By Steven Krolak
(NEW ALBANY, Ind.)–Things you may know about Patrick Lach, assistant professor of finance: He is a financial advisor with his own financial services firm, a contributor to the Wall Street Journal, and the recipient of the 2021 Distinguished Research and Creativity Award (Junior).
What you may not know: He’s downright geeky about his field—in a good way.
In fact, it’s that hint of obsession that drives his attention to detail, which in turn helps him identify dangers and opportunities. Pretty important in finance. But also crucial in teaching, whether it’s finance or something else.
His willingness to go down a tech rabbit hole led him to a new way of preparing students to succeed in the classroom and in the world of business.
Frustration, the mother of invention
Lach’s classroom innovation is the creation of algorithmic problem sets that allow him to fine-tune problems to student performance in real time.
He piloted the use of this approach in his 300-level financial management course and then applied it in his 400-level investment course.
Ordinarily, problems that form homework assignments or quiz questions are taken from a textbook. They have an answer key to check their answers. Students either get it right or get it wrong. And that’s pretty much the end of the story.
For Lach, this was unsatisfying.
“I started to realize that students were not getting the right type of practice with the textbook homework because they were becoming too dependent on the homework solutions from the textbook,” Lach said.
He likened the textbook process to using rebalancing software that automatically return portfolios to their target level of asset allocation. It’s a time- and labor-saving replacement for the painstaking work of grinding through numerous intermediate steps to achieve the final number.
Yet those steps are important. They allow students to get their hands dirty, and they allow the instructor to identify flaws, and help the student work through them..
There were other reasons to be frustrated. The textbook-to-test journey started to feel rote. And from there, it’s a short step to student apathy.
“I knew that I needed to find a way to create unique, authentic problems so that the students could get hands-on practice without the crutch of textbook-provided solutions.”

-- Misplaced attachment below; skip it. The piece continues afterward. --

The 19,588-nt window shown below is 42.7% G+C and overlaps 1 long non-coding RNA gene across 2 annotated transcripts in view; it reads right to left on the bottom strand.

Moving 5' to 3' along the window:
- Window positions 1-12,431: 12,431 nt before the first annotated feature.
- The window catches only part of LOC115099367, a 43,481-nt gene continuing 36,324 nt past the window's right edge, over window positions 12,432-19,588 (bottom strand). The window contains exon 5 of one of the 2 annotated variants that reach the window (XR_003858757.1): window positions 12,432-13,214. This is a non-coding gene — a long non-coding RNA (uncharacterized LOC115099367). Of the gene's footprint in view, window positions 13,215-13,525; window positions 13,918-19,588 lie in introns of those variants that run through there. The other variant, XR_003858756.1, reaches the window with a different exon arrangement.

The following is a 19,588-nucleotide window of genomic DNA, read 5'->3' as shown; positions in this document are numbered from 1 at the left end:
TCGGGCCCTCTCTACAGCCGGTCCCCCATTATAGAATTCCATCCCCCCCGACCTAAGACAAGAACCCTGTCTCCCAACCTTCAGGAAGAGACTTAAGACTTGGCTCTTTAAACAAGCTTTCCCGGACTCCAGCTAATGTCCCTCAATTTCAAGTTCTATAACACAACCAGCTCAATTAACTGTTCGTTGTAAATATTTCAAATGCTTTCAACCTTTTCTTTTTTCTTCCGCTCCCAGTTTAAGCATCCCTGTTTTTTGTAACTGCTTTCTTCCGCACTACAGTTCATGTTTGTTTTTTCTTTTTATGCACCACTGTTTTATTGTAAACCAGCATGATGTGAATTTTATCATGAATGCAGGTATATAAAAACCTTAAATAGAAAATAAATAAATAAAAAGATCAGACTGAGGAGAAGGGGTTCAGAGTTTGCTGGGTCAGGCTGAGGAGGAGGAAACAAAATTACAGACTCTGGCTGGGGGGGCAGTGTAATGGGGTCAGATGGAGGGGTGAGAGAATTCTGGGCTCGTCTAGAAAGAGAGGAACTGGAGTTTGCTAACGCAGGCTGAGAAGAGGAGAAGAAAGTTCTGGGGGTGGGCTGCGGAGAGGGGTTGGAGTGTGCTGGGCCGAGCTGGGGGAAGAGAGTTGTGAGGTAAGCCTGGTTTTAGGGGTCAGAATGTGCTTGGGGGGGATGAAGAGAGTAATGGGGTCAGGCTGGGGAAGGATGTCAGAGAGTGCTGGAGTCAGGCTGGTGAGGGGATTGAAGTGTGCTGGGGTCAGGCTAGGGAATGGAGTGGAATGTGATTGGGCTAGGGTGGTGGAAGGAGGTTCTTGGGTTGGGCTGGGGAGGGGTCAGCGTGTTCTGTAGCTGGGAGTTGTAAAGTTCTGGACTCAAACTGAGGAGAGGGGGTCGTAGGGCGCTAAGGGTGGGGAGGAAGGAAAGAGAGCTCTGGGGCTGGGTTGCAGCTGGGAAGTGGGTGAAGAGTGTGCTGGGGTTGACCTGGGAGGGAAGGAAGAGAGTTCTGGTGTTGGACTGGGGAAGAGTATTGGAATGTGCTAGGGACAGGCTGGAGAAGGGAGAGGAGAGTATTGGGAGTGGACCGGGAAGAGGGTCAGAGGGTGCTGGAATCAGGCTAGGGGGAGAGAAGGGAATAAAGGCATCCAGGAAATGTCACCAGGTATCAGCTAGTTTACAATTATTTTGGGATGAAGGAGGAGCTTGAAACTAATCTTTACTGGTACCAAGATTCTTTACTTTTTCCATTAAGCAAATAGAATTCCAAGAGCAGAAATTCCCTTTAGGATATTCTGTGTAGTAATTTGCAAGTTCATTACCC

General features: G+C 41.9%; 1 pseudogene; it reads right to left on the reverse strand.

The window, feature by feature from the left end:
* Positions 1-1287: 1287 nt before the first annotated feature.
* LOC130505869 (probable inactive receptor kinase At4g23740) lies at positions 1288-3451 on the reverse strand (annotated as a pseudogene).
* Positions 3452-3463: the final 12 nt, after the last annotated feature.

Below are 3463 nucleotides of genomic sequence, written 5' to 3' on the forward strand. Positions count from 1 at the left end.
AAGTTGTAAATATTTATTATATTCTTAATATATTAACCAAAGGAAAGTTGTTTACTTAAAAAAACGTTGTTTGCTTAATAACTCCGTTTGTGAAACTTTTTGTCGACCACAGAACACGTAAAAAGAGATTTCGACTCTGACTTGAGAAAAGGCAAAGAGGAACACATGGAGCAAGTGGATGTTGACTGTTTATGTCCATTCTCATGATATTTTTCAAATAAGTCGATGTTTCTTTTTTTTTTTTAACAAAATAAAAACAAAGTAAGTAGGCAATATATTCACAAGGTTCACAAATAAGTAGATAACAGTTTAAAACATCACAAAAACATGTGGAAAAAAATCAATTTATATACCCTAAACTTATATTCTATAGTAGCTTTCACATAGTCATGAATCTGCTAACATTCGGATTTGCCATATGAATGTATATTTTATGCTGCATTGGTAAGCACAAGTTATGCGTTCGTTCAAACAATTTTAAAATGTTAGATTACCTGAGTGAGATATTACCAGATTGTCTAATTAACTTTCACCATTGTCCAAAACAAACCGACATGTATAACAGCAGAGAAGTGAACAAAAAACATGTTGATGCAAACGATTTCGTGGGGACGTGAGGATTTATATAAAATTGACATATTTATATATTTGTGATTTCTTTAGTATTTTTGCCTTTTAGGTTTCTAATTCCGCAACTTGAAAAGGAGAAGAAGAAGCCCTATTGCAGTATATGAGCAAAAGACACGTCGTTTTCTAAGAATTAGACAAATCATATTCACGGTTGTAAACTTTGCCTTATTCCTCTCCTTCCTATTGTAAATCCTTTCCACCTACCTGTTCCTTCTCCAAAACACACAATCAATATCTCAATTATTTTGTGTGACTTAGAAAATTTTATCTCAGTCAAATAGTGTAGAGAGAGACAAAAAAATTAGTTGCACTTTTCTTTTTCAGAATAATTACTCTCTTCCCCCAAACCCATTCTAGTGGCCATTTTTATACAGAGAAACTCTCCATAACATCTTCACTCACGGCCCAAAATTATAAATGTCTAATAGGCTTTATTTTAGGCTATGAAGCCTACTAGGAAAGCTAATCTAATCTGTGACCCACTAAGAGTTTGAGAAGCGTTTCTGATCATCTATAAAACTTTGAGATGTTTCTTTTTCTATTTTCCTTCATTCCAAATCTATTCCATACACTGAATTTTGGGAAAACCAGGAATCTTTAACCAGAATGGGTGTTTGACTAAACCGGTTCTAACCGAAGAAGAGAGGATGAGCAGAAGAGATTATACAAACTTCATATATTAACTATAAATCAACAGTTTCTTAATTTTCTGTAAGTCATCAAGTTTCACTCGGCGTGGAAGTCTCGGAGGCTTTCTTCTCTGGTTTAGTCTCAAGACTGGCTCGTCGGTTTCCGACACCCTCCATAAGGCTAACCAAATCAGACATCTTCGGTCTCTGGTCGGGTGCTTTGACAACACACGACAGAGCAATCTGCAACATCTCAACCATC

Enter the algorithms, which enable Lach to manipulate the parameters of any given problem, essentially turning the static textbook question into a living field of endless possibilities. Any of the factors may be changed–interest, rate of return, and so forth. Lach can detect where students are, and help them progress at a reasonable pace.
Proof, pudding, etc.
The algorithmic problem sets manage to incorporate authentic assessment and scaffolding, two teaching best practices.
“Since there can be hundreds of trillions of different variations of a single problem, it is virtually impossible that the same question will be repeated,” Lach said.
That tailored-to-the-student approach is the essence of authentic assessment, which is defined by practices that encourage students to look at questions from a variety of perspectives and that incorporate real-world examples. Authentic assessment is usually involves qualitative measures, but Lach manages to generate one-of-a-kind questions in a quantitative context.
Through close observation, Lach also identified the need to provide an additional layer of scaffolding between homework derived from the textbook homework and problems appearing on exams.
Scaffolding is all about meeting students where they live, ie. adjusting instruction and expectation around current performance, and building from there. As students become more confident, they are more receptive to increasingly challenging problems.
According to Lach, the problem sets are more difficult than the textbook homework as there is no answer key. But because students can “rewind” the problems and check intermediate steps, or work with Lach to play out different scenarios with different inputs, students have a chance to improve, and know why they are improving, before a closed-book exam.
For Lach, the algorithmic problem sets are all about maintaining direct contact with student performance.